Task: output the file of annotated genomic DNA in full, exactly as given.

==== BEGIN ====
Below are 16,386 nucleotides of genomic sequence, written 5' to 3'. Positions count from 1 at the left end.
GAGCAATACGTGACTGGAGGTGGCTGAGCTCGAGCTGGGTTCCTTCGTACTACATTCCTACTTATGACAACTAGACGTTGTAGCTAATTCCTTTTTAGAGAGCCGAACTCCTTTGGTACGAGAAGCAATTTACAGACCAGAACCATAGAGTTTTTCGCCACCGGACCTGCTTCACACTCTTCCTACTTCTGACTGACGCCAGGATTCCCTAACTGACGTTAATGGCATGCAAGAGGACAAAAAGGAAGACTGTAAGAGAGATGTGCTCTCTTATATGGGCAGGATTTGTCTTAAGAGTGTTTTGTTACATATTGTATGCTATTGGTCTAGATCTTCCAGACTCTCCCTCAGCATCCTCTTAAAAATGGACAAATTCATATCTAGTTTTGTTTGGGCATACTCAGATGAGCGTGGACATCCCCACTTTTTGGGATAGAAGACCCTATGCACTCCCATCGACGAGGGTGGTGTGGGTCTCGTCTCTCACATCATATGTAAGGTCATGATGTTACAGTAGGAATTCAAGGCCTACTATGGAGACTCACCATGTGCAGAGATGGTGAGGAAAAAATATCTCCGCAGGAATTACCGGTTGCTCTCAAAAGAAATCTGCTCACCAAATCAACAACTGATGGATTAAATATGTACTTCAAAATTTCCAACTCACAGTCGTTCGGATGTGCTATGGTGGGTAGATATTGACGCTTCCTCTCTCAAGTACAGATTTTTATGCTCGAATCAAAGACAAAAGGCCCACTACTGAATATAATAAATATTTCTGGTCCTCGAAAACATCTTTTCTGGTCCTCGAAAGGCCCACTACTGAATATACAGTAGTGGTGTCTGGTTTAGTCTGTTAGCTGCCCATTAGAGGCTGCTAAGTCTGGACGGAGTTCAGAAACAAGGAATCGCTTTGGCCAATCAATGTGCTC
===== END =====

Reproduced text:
Below are 16,386 nucleotides of genomic sequence, written 5' to 3'. Positions count from 1 at the left end.
GAGCAATACGTGACTGGAGGTGGCTGAGCTCGAGCTGGGTTCCTTCGTACTACATTCCTACTTATGACAACTAGACGTTGTAGCTAATTCCTTTTTAGAGAGCCGAACTCCTTTGGTACGAGAAGCAATTTACAGACCAGAACCATAGAGTTTTTCGCCACCGGACCTGCTTCACACTCTTCCTACTTCTGACTGACGCCAGGATTCCCTAACTGACGTTAATGGCATGCAAGAGGACAAAAAGGAAGACTGTAAGAGAGATGTGCTCTCTTATATGGGCAGGATTTGTCTTAAGAGTGTTTTGTTACATATTGTATGCTATTGGTCTAGATCTTCCAGACTCTCCCTCAGCATCCTCTTAAAAATGGACAAATTCATATCTAGTTTTGTTTGGGCATACTCAGATGAGCGTGGACATCCCCACTTTTTGGGATAGAAGACCCTATGCACTCCCATCGACGAGGGTGGTGTGGGTCTCGTCTCTCACATCATATGTAAGGTCATGATGTTACAGTAGGAATTCAAGGCCTACTATGGAGACTCACCATGTGCAGAGATGGTGAGGAAAAAATATCTCCGCAGGAATTACCGGTTGCTCTCAAAAGAAATCTGCTCACCAAATCAACAACTGATGGATTAAATATGTACTTCAAAATTTCCAACTCACAGTCGTTCGGATGTGCTATGGTGGGTAGATATTGACGCTTCCTCTCTCAAGTACAGATTTTTATGCTCGAATCAAAGACAAAAGGCCCACTACTGAATATAATAAATATTTCTGGTCCTCGAAAACATCTTTTCTGGTCCTCGAAAGGCCCACTACTGAATATACAGTAGTGGTGTCTGGTTTAGTCTGTTAGCTGCCCATTAGAGGCTGCTAAGTCTGGACGGAGTTCAGAAACAAGGAATCGCTTTGGCCAATCAATGTGCTC